Researchers from IBM and the University of Alberta have collaborated to bring new AI technology that can predict symptoms of schizophrenia with 74 percent accuracy. With their findings recently published in Schizophrenia, the researchers monitored activity in different regions of the brain to determine the severity of individual symptoms.
According to the World Health Organization, 21 million people suffer from schizophrenia, and 50 percent of those living with the condition do not get adequate care. Symptoms manifest in various ways including delusions, hallucinations, and abnormal motor behavior. Most males experience their first schizophrenic episode around age 21 and females exhibit their first signs around age 27.
Through utilizing machine learning techniques, researchers analyzed scans from 95 participants to identify the connections in the brain most commonly associated with schizophrenia. “We studied whole-brain fMRI functional networks, both at the voxel level and lower-resolution supervoxel level,” the researchers wrote. “Targeting Auditory Oddball task data on the FBIRN fMRI dataset (n = 95), we considered node-degree and link weight network features and evaluated stability and generalization accuracy of statistically significant feature sets in discriminating patients vs. controls.”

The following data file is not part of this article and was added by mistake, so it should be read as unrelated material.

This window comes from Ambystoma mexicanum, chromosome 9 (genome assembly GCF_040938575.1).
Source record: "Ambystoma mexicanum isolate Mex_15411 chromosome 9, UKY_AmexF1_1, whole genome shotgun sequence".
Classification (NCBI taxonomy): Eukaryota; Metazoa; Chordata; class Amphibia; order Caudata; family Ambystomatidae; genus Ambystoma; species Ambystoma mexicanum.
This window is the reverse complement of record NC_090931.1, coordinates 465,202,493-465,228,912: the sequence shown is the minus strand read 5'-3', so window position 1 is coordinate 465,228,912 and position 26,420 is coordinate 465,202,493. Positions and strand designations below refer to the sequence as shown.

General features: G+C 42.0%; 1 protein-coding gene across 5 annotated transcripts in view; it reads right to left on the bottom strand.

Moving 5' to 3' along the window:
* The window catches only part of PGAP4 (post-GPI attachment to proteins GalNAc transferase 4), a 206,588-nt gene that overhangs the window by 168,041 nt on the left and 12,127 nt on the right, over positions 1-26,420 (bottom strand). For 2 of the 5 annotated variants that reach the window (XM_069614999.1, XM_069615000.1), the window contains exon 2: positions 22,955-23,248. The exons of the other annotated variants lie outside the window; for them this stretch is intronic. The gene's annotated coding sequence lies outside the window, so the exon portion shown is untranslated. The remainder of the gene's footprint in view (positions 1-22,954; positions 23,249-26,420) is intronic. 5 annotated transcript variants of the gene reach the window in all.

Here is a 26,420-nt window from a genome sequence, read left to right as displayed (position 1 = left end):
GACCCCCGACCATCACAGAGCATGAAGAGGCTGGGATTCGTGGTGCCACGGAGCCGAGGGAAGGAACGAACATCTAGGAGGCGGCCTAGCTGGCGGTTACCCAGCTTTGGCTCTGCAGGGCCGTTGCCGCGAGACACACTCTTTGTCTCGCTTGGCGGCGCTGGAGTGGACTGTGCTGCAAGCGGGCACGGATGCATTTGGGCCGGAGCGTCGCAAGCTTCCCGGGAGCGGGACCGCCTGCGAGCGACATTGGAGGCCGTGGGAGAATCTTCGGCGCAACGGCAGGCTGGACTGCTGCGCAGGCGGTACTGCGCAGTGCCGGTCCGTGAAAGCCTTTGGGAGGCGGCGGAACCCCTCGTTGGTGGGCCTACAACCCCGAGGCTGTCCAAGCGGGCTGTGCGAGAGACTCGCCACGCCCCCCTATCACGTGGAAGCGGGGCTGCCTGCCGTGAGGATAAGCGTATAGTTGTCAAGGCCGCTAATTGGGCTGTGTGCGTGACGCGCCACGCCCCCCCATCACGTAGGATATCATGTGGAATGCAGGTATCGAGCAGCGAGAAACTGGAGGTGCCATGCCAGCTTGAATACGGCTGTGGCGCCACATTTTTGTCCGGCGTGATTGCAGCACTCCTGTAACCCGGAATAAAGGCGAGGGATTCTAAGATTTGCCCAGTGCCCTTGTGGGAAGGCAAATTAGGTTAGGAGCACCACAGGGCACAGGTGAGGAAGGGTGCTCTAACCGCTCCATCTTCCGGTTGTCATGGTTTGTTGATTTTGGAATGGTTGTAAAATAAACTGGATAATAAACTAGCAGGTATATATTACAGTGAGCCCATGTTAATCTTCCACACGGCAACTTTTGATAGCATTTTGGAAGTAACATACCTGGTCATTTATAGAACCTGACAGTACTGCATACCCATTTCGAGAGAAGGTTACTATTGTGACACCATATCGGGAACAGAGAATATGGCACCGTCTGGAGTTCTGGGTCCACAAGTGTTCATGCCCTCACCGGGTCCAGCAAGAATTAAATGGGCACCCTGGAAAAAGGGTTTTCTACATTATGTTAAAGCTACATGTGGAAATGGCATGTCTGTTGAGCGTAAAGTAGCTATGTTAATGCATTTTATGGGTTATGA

This is a pioneering step in using machine learning to advance healthcare diagnoses. “We’ve discovered a number of significant abnormal connections in the brain that can be explored in future studies,” said one of the study’s authors, Serdar Dursun, MD, professor of psychiatry and neuroscience at the University of Alberta. “AI-created models bring us one step closer to finding objective neuroimaging-based patterns that are diagnostic and prognostic markers of schizophrenia.”